Classical homeopathy depends for its clinical effect on a homeopathic remedyremidies, remadies. A successul prescription requires a properly prepared remedy made from the correct source material as determined individually for each person.
Homeopathic remedies are made from a seemingly limitless variety of substances, but all of them share a similar preparation process. It is the specialized process of preparation that makes homeopathic remedies unique. In addition to being prepared correctly, a homeopathic remedy must be prescribed correctly according to the principles of homeopathic philosophy in order to act effectively.
Sources of homeopathic remedies
Each homeopathic remedy originates from a any one of a huge variety of substances of natural or man-made origin. Remedies can be prepared from various minerals, from plants, from animal products, from synthetic chemicals, and even from sources of radiation such as x-ray.
Samuel Hahnemann (the founder of homeopathy) prepared his first homeopathic remedies from substances that were in medicinal use at the time: chemicals such as mercury, silver, and sulphur; plants such as Belladonna and quinine; and animal products such as musk. By the time of his death in 1843 Hahnemann had prepared around 100 remedies.
Homeopaths that followed him have expanded the selection of remedies to well over 1000, preparing many remedies also from many more chemical and plant sources, from animal sources such as snake poisons, from microogranisms, and from various synthetic chemicals.
Remedies are prepared by alternating dilution and ‘succussion’
Whatever the source, the starting material is next dissolved in a mixture of water and alcohol. Soluble substances are dissolved directly, whereas insoluble ones need to be ground to a fine powder before they can be dissolved. Following the initial dissolution of the substance, the remedy is prepared by a serial process of alternating dilution and succussion. Dilution involves taking one part of the original solution and diluting it in a much larger portion (usually 10 or 100 times as much) water. Succussion involves vigorous mixing of the solution — a specialized process which is unique to homeopathy.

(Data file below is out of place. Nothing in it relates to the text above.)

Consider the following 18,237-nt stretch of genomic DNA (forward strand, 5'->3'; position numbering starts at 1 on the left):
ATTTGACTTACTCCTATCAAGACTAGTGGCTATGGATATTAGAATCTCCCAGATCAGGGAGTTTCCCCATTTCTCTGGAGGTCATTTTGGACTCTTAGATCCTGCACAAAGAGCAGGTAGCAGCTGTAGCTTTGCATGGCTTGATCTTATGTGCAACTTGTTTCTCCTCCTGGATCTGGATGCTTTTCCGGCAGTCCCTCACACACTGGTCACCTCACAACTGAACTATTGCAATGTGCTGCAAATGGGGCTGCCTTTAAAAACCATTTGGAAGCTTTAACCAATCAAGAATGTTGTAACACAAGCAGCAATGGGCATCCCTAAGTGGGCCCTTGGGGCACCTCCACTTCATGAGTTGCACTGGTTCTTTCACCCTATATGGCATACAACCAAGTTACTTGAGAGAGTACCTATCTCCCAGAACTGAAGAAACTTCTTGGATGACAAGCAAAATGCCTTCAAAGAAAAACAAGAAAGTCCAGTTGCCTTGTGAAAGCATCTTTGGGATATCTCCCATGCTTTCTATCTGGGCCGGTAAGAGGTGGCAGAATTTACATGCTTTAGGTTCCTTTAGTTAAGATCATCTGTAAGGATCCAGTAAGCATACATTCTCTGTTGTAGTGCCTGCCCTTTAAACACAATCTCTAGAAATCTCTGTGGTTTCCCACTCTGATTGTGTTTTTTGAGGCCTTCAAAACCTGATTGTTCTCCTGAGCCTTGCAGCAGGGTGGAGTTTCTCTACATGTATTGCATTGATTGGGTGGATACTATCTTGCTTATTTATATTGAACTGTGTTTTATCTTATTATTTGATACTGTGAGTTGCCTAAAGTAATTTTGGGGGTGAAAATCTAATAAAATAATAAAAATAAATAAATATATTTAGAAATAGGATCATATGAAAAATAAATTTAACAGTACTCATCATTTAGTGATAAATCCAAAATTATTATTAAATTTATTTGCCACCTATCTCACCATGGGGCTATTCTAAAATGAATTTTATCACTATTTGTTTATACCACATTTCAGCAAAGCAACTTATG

The entire process of dilution and succussion is repeated anywhere from three times to many thousands of times. This is nowadays performed by homeopathic pharmacies with the help of specialized equipment that automates this otherwise tedious process.
Regardless of the source product, the remedy is dispensed either in liquid form or as sugar-based tablets suffused with the mixture. The remedy contains very little or none of the original substance, because the process of preparation has diluted away the original substance to such an extent that there is no possibility that its action is through chemical means. Because of the remedy’s ultra-diluted nature, the patient need not ever worry about ingesting a harmful substance or about chemical interaction with other medications.
Mechanism of action
The claim that the homeopathic remedy does not act through chemical means alone makes most people view the claims of homeopathy with disbelief, because all medicines are assumed to work through chemical means. But the only effect that homeopathic remedies could have is through a mechanism, possibly electromagnetic in nature, that is still not understood by science but nevertheless is shown to work in the clinic.
Although homeopathy continues to be shunned by most scientists, in recent years several clinical trials have provided results that provide support for the mysterious efficacy of homeopathy, and research in the field is gradually becoming more and more widely known.
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